RODNEY WOODSON never set out to be a pig trapper. He joined the Tennessee Wildlife Resources Agency because he was passionate about conserving water birds. But that was before the hogs rocked up, with their high libidos and low cunning.
Across the world, and especially in the southern US, feral pigs are a problem. Marauding hordes of swine are destroying crops and sensitive natural environments, causing traffic accidents and spreading disease and parasites. They have even dug up cemeteries. The US Department of Agriculture estimates the damage at $1.5 billion a year.
As so often with invasive species, this is a problem of our own making. Wild pigs were introduced to the US by Spanish settlers hundreds of years ago, but weren’t a cause of widespread concern until the 1990s, says zoologist Jack Mayer at the Savannah River National Laboratory in South Carolina, when cable TV ads began promoting the animals as an exotic alternative hunting target to turkeys and deer. In 1999, Tennessee established a hog hunting season, and soon enterprising landowners were stocking up. That ushered in “an explosion of new hog populations” across the state, says Chuck Yoest, coordinator of the Tennessee Wild Hog Eradication Action Team, part of the agency that Woodson works for. In 2011, the state reclassified pigs from big game to destructive pests.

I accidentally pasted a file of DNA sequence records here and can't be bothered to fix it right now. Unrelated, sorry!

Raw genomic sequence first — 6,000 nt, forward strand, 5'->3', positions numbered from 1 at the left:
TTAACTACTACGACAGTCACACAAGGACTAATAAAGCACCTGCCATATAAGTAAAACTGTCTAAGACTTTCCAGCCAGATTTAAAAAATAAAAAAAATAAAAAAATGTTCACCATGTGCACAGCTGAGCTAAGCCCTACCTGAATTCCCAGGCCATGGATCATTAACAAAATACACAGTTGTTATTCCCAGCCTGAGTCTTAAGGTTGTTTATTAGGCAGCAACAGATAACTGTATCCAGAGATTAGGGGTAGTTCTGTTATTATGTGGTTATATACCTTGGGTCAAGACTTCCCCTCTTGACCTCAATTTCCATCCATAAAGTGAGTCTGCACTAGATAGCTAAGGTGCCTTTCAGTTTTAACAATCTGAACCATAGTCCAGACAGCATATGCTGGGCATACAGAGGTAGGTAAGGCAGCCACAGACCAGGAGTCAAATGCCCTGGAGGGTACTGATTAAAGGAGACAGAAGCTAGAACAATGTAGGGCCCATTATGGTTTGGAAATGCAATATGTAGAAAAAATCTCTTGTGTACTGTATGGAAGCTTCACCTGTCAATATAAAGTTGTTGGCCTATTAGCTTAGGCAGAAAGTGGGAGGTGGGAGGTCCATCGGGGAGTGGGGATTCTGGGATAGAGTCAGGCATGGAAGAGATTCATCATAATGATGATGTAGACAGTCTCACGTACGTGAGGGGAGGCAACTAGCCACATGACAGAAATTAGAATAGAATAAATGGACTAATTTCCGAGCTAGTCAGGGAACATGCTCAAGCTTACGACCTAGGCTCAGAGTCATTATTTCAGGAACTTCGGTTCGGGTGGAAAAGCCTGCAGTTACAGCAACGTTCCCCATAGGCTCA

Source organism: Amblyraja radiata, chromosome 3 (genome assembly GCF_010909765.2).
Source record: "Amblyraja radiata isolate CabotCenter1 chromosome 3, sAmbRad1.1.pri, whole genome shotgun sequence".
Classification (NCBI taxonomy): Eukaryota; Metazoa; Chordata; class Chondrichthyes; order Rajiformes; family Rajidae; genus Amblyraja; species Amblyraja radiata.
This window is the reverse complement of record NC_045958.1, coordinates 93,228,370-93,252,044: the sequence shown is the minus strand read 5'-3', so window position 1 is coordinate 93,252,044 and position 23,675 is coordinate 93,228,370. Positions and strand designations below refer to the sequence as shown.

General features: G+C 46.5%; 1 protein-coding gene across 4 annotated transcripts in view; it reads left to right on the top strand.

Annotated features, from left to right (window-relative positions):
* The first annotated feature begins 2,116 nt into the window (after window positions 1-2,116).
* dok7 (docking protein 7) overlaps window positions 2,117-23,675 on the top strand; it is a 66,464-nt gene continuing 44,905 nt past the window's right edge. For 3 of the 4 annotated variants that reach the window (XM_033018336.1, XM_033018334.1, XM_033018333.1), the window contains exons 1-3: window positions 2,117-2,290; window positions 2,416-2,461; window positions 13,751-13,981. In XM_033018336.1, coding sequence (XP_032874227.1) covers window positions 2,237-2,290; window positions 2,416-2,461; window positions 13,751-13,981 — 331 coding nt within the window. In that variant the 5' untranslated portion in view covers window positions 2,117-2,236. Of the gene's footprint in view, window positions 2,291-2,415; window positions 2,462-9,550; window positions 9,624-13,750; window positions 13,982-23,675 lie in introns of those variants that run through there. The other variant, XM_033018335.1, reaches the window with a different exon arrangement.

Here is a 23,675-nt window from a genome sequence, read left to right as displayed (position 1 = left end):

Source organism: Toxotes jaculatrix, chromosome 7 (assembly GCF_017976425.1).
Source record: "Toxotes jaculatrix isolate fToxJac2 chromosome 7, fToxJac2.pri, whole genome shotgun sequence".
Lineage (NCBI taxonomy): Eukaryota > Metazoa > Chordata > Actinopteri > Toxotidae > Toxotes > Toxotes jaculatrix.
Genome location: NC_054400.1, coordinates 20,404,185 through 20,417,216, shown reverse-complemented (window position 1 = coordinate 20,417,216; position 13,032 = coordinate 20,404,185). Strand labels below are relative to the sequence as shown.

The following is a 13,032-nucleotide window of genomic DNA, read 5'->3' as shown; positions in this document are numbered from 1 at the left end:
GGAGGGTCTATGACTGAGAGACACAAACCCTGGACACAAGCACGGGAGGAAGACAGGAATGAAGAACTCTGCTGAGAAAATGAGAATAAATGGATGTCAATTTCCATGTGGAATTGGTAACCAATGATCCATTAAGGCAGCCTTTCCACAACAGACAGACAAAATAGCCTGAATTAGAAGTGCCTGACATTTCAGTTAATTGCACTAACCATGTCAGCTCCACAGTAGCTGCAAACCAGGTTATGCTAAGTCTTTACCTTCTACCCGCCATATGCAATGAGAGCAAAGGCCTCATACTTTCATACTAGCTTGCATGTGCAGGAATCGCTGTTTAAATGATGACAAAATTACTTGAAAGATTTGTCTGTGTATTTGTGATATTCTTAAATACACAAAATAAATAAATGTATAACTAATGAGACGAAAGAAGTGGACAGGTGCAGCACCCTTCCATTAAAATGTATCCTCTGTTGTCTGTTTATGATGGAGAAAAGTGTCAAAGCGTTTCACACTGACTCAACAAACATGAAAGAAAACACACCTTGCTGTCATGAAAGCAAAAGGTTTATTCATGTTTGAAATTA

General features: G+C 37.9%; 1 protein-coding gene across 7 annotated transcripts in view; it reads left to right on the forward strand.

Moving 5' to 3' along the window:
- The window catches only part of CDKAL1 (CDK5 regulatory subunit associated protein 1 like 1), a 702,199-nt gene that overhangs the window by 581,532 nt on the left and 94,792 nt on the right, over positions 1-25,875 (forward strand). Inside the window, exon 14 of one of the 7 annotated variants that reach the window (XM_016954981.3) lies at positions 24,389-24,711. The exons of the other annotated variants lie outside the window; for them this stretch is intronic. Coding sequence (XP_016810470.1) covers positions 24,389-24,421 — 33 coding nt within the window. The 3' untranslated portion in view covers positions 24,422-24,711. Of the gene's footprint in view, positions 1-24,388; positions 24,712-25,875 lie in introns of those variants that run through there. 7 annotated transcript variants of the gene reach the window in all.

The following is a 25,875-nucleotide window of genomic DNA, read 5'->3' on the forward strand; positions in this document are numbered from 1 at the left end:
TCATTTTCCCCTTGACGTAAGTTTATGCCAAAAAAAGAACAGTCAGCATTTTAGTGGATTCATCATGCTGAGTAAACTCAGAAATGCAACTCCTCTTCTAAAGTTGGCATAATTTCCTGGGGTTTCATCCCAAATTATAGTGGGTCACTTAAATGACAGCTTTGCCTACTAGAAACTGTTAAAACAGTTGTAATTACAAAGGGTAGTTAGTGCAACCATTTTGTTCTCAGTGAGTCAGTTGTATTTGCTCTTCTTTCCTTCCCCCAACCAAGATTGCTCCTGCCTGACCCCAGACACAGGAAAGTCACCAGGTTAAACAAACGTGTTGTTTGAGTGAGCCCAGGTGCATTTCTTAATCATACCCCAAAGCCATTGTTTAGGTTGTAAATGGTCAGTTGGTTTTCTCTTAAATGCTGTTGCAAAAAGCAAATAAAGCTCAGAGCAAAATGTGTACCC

I wrote about the pig menace for New Scientist; you can read the article here.